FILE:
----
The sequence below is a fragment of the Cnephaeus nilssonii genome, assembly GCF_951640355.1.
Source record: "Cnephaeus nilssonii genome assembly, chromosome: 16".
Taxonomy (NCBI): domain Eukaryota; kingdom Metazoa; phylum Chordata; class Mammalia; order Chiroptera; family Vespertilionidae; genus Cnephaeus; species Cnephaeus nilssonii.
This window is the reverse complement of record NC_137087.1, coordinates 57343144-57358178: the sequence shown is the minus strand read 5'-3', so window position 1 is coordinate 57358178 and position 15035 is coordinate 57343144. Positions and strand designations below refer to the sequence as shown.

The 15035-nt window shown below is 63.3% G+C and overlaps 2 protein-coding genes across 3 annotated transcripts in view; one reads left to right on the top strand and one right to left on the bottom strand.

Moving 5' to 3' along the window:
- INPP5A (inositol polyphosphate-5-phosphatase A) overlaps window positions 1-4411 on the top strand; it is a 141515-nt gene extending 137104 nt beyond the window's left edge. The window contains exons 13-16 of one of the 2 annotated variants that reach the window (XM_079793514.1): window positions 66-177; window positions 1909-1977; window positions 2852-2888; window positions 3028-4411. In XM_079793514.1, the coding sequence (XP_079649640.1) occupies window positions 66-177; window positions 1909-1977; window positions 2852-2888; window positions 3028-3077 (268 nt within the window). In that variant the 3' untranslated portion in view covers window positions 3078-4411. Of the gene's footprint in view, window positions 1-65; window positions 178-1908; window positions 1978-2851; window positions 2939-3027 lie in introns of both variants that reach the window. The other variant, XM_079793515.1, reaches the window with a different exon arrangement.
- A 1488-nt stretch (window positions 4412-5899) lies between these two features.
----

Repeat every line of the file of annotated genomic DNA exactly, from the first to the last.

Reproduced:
The sequence below is a fragment of the Cnephaeus nilssonii genome, assembly GCF_951640355.1.
Source record: "Cnephaeus nilssonii genome assembly, chromosome: 16".
Taxonomy (NCBI): domain Eukaryota; kingdom Metazoa; phylum Chordata; class Mammalia; order Chiroptera; family Vespertilionidae; genus Cnephaeus; species Cnephaeus nilssonii.
This window is the reverse complement of record NC_137087.1, coordinates 57343144-57358178: the sequence shown is the minus strand read 5'-3', so window position 1 is coordinate 57358178 and position 15035 is coordinate 57343144. Positions and strand designations below refer to the sequence as shown.

The 15035-nt window shown below is 63.3% G+C and overlaps 2 protein-coding genes across 3 annotated transcripts in view; one reads left to right on the top strand and one right to left on the bottom strand.

Moving 5' to 3' along the window:
- INPP5A (inositol polyphosphate-5-phosphatase A) overlaps window positions 1-4411 on the top strand; it is a 141515-nt gene extending 137104 nt beyond the window's left edge. The window contains exons 13-16 of one of the 2 annotated variants that reach the window (XM_079793514.1): window positions 66-177; window positions 1909-1977; window positions 2852-2888; window positions 3028-4411. In XM_079793514.1, the coding sequence (XP_079649640.1) occupies window positions 66-177; window positions 1909-1977; window positions 2852-2888; window positions 3028-3077 (268 nt within the window). In that variant the 3' untranslated portion in view covers window positions 3078-4411. Of the gene's footprint in view, window positions 1-65; window positions 178-1908; window positions 1978-2851; window positions 2939-3027 lie in introns of both variants that reach the window. The other variant, XM_079793515.1, reaches the window with a different exon arrangement.
- A 1488-nt stretch (window positions 4412-5899) lies between these two features.